Blood flow in myocardial hibernation

Paolo G. Camici, Ornella Rimoldi

Research output: Contribution to journalArticlepeer-review


Myocardial hibernation is a state of persistently impaired left ventricular function in patients with coronary artery disease that improves after revascularization. It was thought to be caused by a chronic reduction in resting myocardial blood flow in a segment subtended by a diseased coronary artery. However, recent studies using positron emission tomography have demonstrated that absolute myocardial blood flow (mL/min/g) to hibernating myocardium is within normal limits in most patients. The authors hypothesize that hibernating myocardium may be the result of repetitive myocardial stunning, that is, the reversible contractile dysfunction occurring after an episode of myocardial ischemia despite the return of blood flow to normal. Myocardial stunning has been demonstrated in humans in different clinical settings, and recent studies have provided evidence that repetitive episodes of exercise induced ischemia can lead to cumulative and prolonged left ventricular dysfunction akin to that observed in hibernating myocardium.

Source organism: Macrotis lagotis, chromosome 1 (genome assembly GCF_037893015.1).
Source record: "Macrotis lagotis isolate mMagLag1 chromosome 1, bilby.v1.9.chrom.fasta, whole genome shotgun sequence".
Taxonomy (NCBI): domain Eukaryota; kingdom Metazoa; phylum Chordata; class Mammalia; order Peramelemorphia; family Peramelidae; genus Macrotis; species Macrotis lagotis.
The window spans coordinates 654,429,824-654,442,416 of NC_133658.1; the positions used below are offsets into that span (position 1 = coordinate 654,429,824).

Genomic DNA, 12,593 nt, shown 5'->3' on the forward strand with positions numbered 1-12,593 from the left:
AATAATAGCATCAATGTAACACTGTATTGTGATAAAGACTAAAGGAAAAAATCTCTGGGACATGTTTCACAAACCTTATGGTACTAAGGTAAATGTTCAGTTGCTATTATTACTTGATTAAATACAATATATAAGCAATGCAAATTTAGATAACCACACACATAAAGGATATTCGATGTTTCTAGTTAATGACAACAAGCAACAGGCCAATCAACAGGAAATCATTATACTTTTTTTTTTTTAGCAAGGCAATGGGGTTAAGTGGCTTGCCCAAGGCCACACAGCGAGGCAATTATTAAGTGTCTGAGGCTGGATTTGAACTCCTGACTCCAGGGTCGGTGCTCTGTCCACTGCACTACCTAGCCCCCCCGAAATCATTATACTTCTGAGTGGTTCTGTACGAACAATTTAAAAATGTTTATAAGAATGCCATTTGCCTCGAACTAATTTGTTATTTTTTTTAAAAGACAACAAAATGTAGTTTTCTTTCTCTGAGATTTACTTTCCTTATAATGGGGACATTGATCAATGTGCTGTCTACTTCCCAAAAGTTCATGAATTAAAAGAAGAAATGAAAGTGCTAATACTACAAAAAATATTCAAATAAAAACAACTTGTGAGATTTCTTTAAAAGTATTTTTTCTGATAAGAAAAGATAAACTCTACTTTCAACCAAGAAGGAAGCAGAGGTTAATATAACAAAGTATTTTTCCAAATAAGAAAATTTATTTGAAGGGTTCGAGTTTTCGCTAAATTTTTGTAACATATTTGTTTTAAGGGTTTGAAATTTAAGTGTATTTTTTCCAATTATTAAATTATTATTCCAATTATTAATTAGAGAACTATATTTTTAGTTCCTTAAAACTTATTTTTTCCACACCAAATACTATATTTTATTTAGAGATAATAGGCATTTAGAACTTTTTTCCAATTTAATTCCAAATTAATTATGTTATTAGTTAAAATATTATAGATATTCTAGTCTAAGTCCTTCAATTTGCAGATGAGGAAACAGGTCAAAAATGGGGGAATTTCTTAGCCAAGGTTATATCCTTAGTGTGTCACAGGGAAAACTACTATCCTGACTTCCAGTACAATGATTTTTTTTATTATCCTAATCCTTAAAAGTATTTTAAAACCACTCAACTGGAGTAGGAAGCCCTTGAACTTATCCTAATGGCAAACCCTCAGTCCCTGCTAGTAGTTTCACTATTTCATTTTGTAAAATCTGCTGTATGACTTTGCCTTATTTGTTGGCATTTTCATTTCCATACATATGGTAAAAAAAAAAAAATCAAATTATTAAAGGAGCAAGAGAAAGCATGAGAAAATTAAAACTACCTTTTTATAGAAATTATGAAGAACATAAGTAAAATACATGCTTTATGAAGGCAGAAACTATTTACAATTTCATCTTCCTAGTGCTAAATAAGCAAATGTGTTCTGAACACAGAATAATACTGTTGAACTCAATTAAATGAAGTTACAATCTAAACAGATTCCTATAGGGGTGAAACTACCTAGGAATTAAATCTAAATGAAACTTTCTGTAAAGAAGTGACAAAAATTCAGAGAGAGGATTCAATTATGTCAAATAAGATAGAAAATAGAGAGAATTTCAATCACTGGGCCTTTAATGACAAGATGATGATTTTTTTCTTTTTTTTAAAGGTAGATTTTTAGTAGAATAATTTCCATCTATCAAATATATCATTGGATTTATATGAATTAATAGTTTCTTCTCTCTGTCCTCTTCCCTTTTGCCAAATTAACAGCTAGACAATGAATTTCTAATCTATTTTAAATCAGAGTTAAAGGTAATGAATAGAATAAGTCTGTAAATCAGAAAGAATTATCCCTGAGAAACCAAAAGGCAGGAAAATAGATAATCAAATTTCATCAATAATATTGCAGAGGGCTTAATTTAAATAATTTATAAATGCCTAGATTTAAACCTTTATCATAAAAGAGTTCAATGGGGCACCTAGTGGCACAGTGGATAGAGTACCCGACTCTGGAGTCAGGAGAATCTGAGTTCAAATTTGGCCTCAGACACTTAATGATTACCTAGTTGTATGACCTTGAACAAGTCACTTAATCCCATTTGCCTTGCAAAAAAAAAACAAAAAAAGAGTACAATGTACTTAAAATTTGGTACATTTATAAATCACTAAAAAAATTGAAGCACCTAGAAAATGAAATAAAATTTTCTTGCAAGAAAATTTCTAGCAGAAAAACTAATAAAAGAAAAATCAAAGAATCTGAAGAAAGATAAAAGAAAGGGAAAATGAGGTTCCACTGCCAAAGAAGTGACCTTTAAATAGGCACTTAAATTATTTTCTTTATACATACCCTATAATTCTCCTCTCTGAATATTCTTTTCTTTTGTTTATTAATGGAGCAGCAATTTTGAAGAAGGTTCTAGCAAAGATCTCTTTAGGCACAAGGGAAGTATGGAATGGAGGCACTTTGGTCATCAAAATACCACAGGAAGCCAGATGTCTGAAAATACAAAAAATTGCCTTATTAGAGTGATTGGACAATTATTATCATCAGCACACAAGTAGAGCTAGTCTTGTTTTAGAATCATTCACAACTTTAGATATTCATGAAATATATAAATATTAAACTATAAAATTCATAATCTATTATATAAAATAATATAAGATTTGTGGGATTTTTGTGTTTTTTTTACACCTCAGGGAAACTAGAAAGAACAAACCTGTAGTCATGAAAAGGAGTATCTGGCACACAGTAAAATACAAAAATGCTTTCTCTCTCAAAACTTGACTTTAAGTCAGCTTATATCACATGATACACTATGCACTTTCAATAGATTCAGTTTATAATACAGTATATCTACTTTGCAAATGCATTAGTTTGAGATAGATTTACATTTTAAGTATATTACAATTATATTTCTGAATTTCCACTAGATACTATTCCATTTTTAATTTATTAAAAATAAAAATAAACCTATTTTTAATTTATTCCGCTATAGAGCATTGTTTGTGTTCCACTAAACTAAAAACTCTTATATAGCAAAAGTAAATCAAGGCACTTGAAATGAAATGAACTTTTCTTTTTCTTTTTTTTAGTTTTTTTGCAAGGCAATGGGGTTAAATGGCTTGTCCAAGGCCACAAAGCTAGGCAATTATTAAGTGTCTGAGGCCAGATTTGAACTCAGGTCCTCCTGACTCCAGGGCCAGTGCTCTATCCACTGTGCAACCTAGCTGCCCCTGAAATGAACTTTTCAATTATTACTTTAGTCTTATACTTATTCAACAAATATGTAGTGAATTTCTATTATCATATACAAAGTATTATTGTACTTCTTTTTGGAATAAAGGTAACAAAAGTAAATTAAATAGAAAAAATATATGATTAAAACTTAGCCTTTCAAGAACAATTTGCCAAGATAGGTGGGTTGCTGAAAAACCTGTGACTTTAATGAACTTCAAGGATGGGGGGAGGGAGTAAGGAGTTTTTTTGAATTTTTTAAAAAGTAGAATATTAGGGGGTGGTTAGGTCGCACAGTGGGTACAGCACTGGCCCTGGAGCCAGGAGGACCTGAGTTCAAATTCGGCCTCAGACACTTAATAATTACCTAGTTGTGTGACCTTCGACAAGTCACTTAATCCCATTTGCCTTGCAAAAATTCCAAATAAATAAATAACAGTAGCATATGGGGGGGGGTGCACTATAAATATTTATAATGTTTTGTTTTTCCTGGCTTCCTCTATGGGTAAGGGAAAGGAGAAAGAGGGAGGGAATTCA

Original languageEnglish
Pages (from-to)409-414
Number of pages6
JournalCurrent Opinion in Cardiology
Issue number6
Publication statusPublished - 1998

ASJC Scopus subject areas

  • Cardiology and Cardiovascular Medicine


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